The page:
As we crossed the county line from Howard to Montgomery County, Norma and I briefly rode through Patuxent River State Park though we didn't even know it. We crossed over the Patuxent River (see photo), which drains into the Triadelphia Reservoir just a short distance downstream.
In Montgomery County, we passed through Unity, Sunshine, and Brighton.
The high temperature was in the mid-50s. Fortunately, there was almost no wind. On the downhills in the shade, we were cold but there were plenty of uphills to keep us breathing hard and warm. I was surprised as to how hilly our ride was. Though it was only 35 miles, we felt like we had pedaled further.
We stopped for Italian Cold Cuts at a little cafe/convenience store about 7 miles from the end. I forget the name of the place.
It was a good day to get out. We spent the previous day getting stuff done around the house so this was our day of leisure. Not quite rest and relaxation but we did manage to catch a few winks as soon as we got home.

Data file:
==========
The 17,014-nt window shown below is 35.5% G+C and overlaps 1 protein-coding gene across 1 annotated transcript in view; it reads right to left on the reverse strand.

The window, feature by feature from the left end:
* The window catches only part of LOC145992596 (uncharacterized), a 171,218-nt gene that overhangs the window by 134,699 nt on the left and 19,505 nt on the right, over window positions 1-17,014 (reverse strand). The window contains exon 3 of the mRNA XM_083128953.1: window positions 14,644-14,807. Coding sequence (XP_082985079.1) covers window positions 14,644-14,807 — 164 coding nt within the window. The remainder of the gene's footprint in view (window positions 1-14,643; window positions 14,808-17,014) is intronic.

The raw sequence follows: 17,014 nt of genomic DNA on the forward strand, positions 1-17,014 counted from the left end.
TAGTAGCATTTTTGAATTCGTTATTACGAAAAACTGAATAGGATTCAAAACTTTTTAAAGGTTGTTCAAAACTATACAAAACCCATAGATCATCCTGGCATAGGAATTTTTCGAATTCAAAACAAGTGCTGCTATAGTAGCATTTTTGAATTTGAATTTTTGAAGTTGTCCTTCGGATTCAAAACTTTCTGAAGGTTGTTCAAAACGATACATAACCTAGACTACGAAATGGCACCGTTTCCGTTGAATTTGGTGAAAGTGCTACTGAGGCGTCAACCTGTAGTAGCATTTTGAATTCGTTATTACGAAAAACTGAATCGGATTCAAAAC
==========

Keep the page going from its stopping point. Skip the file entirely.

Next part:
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Queen Anne's County
On February 6, 2011, Norma and I headed out to attend the contemporary worship service at the First Presbyterian Church of Howard County. She was a wee bit slow in getting ready which got us off to a late start. Then I missed the exit. So rather than show up late, we went biking at the Cross Island Trail on Kent Island.
We started at the Terrapin Nature Area in Stevensville. This is at the west end of the island, just north of highway 50. From here, we biked out of the park the way we drove in then headed west on Main Street (route 18). There were signs that said "bike route" but clearly, we were not on the trail.
On our right, we passed Rams Head Shore House. This is not to be confused with the more popular Rams Head Tavern just a half mile from our house. But they are related. I've been to the Rams Head in Baltimore, Annapolis, and Savage. So when I get a chance, I'll return and hit the one in Stevensville on Kent Island.